House music production master Dr Duda, revered trumpeter Mo-T and vocal sensation J’Something are the soulful house brand Mi Casa. They are Soul Candi’s first live music act and have become a local sensation. Their single These Streets was officially South Africa’s biggest chart-topping single of last year and they have just gone Platinum!
This 3 time SAMA award winning House act has just had the success of their debut self-titled album breaking past the 40 000 unit mark in sales. Not only are they excelling in sales, they have become a household name and a much-sought after live act playing as much as 12 high-profile shows in a regular week.
What is the inspiration behind the name Mi Casa?
Mi Casa means “my house”. On one level it’s simply the music we’re making – house music! There’s also a deeper meaning that comes from the saying, mi casa, su casa, which means my house is your house.
"We need more passion for local music, a bigger passion for who we are."
What do each of your different talents and personalities bring to the trio?
I’m the singer and songwriter. Mo brings the trumpet. Duda brings in the live keys, and he’s our production man – he’s a genius and brings with him the experience and maturity of the industry, although he’s still a kid at heart. Me and Mo bring the fun. We all try not to get too serious. We’d actually never met before this album, and we get along really well. We’re an amazing team.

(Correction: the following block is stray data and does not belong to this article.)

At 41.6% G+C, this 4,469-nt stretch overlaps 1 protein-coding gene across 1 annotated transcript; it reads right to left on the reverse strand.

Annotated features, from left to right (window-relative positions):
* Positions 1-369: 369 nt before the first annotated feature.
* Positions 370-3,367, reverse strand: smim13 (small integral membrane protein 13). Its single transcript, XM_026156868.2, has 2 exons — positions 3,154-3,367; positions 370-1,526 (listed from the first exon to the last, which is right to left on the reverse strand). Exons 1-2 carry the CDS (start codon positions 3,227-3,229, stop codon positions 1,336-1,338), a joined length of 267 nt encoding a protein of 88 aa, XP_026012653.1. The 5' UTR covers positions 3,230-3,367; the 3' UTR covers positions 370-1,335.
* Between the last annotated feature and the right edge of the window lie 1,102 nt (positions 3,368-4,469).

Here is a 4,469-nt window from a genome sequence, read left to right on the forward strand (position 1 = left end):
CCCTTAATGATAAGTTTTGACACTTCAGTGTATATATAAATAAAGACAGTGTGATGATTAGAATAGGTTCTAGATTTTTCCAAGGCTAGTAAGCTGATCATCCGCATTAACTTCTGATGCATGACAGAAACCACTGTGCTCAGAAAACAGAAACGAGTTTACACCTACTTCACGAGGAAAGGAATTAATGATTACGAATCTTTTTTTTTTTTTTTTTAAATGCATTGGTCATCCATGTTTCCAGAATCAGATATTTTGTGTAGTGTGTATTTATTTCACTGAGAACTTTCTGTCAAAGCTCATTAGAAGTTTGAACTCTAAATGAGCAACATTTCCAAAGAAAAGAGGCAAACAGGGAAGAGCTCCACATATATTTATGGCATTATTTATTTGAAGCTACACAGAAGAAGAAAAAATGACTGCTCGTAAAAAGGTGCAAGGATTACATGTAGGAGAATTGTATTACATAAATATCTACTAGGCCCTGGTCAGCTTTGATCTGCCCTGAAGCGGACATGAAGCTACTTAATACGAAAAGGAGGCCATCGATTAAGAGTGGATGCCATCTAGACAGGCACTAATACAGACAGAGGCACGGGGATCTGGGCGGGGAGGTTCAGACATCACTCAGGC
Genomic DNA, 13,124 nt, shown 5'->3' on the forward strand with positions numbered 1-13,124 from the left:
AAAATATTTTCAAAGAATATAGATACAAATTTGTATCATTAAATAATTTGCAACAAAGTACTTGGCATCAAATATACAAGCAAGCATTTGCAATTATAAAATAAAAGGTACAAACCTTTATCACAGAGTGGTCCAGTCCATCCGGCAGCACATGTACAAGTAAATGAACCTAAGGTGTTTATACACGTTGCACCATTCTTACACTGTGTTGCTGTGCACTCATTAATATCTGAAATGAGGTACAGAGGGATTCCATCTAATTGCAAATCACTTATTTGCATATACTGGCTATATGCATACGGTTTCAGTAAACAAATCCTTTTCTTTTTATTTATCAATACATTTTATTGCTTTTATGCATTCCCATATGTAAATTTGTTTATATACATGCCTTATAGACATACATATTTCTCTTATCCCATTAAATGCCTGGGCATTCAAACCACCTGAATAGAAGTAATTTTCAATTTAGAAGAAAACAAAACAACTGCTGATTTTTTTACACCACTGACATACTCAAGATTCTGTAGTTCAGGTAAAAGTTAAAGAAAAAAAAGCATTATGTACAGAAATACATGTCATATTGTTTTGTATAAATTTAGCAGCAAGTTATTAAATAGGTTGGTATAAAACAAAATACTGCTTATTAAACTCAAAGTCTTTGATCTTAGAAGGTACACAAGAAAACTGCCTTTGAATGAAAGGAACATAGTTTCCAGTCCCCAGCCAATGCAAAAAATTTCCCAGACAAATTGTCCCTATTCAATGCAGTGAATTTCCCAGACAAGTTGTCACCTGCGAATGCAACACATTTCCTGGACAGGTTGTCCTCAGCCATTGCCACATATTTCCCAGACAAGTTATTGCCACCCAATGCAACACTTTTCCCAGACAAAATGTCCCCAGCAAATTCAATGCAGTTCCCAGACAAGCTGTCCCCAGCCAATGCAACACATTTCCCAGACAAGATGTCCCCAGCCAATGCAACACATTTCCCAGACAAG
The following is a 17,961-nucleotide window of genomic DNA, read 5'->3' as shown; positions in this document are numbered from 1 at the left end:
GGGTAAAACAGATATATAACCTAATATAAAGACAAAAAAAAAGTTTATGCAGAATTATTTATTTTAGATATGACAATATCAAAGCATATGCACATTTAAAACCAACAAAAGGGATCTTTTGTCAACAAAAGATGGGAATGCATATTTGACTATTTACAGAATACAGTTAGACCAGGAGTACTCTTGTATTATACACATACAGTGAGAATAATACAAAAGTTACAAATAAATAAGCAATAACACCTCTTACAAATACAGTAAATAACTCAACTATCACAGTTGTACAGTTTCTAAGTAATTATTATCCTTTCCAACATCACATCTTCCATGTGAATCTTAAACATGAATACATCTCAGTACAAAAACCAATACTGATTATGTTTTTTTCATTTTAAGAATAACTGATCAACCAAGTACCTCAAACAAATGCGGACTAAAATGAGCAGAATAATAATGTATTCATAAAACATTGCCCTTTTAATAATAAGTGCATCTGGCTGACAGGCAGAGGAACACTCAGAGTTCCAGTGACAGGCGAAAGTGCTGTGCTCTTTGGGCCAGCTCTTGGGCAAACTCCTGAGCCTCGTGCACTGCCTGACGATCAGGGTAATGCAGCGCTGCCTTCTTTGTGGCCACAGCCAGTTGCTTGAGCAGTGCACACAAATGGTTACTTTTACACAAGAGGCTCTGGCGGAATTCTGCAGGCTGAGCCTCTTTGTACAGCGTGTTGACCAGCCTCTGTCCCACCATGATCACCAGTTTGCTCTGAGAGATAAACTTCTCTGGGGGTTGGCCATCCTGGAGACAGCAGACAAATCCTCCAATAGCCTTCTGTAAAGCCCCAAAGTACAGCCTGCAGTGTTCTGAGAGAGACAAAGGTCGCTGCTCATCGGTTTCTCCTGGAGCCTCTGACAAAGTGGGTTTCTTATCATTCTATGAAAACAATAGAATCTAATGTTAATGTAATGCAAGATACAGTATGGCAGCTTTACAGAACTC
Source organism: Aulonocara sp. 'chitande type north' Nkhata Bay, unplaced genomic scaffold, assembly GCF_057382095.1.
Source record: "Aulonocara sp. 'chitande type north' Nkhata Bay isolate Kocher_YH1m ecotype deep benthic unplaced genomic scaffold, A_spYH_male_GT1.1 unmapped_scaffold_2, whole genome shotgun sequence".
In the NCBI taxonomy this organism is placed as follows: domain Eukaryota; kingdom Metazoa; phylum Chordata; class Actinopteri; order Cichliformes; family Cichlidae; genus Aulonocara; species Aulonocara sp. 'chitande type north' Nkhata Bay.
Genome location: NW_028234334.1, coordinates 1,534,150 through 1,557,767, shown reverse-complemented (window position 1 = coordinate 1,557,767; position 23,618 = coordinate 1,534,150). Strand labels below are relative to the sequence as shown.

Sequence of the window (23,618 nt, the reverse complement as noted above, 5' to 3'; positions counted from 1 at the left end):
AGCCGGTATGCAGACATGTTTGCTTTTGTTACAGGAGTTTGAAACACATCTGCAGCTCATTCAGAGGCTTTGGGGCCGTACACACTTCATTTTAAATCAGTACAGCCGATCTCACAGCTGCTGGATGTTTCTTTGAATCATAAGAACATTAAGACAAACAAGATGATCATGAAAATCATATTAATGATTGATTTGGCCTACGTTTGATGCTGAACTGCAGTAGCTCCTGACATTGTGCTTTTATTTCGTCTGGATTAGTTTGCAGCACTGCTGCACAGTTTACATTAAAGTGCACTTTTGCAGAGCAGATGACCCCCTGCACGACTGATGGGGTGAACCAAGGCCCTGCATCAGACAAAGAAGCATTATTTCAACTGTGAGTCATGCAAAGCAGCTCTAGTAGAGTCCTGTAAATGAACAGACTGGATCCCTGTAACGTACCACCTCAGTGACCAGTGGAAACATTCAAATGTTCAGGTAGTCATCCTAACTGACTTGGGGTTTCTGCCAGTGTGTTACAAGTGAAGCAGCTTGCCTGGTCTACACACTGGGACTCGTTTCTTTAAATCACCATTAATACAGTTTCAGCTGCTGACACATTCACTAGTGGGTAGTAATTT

How does your brand of music impact our society?
I think our message is pure and sincere. People feel comfortable to chat to us, and I believe we’re expressing a real mi casa su casa philosophy.
What has been Mi Casa’s biggest challenge and greatest victory?
We’ve been blessed enough to experience more victories than challenges, but it certainly wasn’t easy starting out. We knew our concept would work and approached so many people, only to be rejected. It was tough. Things for us went from zero to 100 so quickly. The radio play is also so encouraging. When your art is being appreciated by so many, you truly feel blessed.
What needs to change in the local music industry?
We need more passion for local music, a bigger passion for who we are. It doesn’t make sense to portray an American image to local people – it confuses them. I’m not a big fan of portraying the super stardom image. These songs about being young and doing drugs – I just don’t get it. Why would anyone want to portray a message like that and mess people up?
Describe the type of person who would appreciate your record?
I’ve seen so many different people appreciating it, from kids to an elderly lady holding her heart and thanking us after a show. The black/coloured market predominantly supports House music in this country, but we’ve played to a full white crowd, and it’s all the same.